Trisha Yearwood Says Women Are ‘Getting The Raw End Of The Deal’ On Country Radio

Women saw some big wins at the Grammy Awards this year, including the album of the year honor for country singer-songwriter Kacey Musgraves. But there are still some glaring omissions in the industry, specifically when it comes to country radio and female artists. 

This week, for example, only three women appear in the top 25 on Billboard’s Hot Country song chart — an indication the genre is still dominated by men. And winning a Grammy doesn’t necessarily transform into radio airplay. 

Trisha Yearwood, for one, is fully aware of how the industry works. She got her start in country music in the early 1990s, and although she has had hits through the years and has appreciated her time on radio, she sees how women are often left off traditional airwaves. In a recent interview at Build Series, she said she thinks “women are still absolutely getting the raw end of the deal at country radio.” She blames it partly on “old, antiquated ways of thinking.”

“I want to go, ‘Who says that’s the way it is?’ Like, you don’t play two female artists back to back and you make sure you play four guys before you play a girl? Like, whose rules are those?” 

Yearwood, though, predicts the tide may soon turn for radio programmers. 

“I think they are about to get a rude awakening, because women are rising up. We’re going to start marching to your radio station, and you’re going to be afraid not to play our records, I think. I would do that march!” she said, imagining what it would look like. “There are 20 angry women in the parking lot. Let’s play some Trisha Yearwood. I feel like it could happen!”

She said people need to take action ― not just talk ― to make some real change. “Everybody says, ‘This is what we want.’ But you gotta really do it,” she said.

Still, Yearwood was thrilled to see Musgraves swoop up four honors at the Grammys: album of the year and best country album for “Golden Hour,” best country song for “Space Cowboy” and best country solo performance for “Butterflies.” 

“Her album was one that she purely made because she’s saying, ‘I’m an artist. This is what I want to say.’ I don’t think she was concerned about all the things that come up after you make the record. We have to be. We’re marketing. We want to sell records,” Yearwood said. “But if you’re going to call yourself an artist, your first love, your first priority has to be making sure you take care of that music and do what you feel in your heart and you hope you’re going to connect with somebody out there. … So I think that’s what Kacey did with the record, and I think that’s why she’s being recognized. People can tell when you follow your heart.”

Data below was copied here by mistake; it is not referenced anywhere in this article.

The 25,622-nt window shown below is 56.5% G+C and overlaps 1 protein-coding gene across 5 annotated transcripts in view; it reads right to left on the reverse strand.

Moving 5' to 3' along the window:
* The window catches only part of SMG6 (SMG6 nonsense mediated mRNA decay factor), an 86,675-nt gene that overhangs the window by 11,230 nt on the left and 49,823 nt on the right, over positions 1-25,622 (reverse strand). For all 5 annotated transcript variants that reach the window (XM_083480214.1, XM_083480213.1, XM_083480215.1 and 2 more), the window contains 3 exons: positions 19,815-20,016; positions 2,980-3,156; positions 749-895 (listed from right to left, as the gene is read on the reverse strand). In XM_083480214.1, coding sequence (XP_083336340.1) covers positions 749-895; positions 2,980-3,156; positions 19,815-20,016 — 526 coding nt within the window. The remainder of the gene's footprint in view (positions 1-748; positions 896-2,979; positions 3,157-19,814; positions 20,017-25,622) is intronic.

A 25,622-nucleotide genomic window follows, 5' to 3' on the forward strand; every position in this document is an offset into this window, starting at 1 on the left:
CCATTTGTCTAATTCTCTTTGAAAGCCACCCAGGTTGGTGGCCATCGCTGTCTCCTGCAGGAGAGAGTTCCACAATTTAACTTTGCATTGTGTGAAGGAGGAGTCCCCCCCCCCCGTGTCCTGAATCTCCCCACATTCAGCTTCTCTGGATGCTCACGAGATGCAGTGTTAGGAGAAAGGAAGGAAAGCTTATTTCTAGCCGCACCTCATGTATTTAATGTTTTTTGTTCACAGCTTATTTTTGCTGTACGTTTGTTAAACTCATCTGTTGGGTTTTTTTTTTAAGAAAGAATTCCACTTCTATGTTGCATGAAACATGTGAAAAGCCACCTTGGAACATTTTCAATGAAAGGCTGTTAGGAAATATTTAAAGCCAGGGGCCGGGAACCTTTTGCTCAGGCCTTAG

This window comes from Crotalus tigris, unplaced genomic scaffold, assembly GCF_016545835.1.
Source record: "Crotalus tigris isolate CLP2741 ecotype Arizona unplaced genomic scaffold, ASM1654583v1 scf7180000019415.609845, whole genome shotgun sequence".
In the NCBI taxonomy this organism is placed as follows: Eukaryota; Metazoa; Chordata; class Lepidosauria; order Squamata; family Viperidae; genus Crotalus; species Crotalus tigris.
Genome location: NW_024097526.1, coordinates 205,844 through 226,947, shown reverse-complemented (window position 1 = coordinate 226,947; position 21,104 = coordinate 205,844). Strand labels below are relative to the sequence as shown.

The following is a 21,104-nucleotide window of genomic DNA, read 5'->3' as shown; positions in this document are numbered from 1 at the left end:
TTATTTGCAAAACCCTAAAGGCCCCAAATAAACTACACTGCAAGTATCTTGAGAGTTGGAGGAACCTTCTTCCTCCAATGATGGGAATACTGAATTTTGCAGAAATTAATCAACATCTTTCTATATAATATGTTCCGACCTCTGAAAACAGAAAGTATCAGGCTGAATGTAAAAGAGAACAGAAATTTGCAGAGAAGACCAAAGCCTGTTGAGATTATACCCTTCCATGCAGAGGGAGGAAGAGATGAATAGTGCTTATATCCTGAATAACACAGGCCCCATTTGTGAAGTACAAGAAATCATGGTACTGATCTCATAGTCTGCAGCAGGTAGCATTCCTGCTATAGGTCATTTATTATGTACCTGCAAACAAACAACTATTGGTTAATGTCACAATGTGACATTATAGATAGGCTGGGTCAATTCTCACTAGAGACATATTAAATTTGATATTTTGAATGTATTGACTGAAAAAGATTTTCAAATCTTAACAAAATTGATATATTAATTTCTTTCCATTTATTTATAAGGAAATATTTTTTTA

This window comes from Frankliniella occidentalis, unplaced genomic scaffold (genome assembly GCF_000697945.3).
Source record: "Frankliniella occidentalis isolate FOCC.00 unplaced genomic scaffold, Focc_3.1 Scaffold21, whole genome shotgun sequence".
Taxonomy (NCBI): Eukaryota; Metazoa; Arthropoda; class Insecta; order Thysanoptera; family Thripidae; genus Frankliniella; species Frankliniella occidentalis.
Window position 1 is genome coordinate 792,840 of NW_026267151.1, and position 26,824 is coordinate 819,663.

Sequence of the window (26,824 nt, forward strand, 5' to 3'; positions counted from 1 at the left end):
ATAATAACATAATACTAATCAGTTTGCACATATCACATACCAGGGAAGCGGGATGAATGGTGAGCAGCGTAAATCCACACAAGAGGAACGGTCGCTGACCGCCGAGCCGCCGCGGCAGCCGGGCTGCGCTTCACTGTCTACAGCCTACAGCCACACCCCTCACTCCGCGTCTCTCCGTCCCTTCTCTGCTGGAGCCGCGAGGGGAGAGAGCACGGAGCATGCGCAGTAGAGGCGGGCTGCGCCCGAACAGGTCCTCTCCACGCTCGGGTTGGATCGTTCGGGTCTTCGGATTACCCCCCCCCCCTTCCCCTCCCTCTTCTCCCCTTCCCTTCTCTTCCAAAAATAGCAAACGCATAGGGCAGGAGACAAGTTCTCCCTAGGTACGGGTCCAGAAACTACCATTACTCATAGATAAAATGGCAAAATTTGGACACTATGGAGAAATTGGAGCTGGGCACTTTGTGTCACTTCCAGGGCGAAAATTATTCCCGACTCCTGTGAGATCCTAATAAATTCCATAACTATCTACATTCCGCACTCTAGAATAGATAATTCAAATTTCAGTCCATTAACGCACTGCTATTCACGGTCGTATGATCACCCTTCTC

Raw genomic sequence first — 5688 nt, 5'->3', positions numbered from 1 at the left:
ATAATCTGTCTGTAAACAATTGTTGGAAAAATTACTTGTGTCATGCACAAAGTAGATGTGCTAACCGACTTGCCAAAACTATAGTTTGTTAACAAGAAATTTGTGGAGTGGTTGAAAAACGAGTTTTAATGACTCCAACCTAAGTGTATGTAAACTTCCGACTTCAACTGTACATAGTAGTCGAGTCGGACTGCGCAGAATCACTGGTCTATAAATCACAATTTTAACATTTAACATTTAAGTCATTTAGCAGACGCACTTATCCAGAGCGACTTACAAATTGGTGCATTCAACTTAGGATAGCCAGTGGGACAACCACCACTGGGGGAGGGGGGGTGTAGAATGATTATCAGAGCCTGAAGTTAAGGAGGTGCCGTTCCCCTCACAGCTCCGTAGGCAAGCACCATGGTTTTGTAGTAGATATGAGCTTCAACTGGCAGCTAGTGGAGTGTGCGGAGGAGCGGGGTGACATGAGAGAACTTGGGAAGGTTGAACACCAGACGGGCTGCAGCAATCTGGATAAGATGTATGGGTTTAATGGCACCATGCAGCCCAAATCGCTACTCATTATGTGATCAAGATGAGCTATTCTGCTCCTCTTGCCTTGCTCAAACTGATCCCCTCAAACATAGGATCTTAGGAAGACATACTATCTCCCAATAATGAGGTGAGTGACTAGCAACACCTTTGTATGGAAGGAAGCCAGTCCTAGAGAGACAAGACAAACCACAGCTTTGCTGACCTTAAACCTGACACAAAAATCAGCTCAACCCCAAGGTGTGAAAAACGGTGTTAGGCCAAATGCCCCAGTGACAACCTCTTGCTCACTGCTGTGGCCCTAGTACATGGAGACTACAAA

Follow her heart is something Yearwood has aimed to do since the start of her career. She landed her first No. 1 country single in 1991 with “She’s in Love With the Boy” and has been a force on the country music scene ever since. These days, though, she doesn’t try to put too much pressure on herself. She said she has Garth Brooks to thank for that.

“I have to credit my husband with that because I am competitive,” Yearwood revealed. “I’m always analyzing myself and my career and everything I’m doing. And he’s the one who said, ‘You need to realize you don’t have to prove anything to anybody. Just do you.’ And that’s what I needed to hear. … It doesn’t mean you don’t want those things. I want to have a No. 1 record on the radio. I want to sell records. I want to be successful currently. I don’t want to be just known for what I did and what I’ve done. But at the same time, I’m good.”

Good enough that she just released an album mostly of songs recorded by Frank Sinatra, one of her musical heroes. Called “Let’s Be Frank,” the collection finds her doing versions of standards, including “Somewhere Over the Rainbow” and “Come Fly With Me.” It is her first full-length release since 2007 ― and it won’t be her last. She recently recorded a country album featuring a batch of new songs largely written or co-written by women. 

“I’m not chasing anything. I’m not trying to be some trendy things. I think when you hear this record, you’ll go, ‘Oh, this is Trisha,’” she said about the album, expected out this fall. “I don’t know if it’s the freedom of being 54 and life is too short. I’m just going to have fun and do what I want to do.” 

Check out the full Build interview with Yearwood below. 

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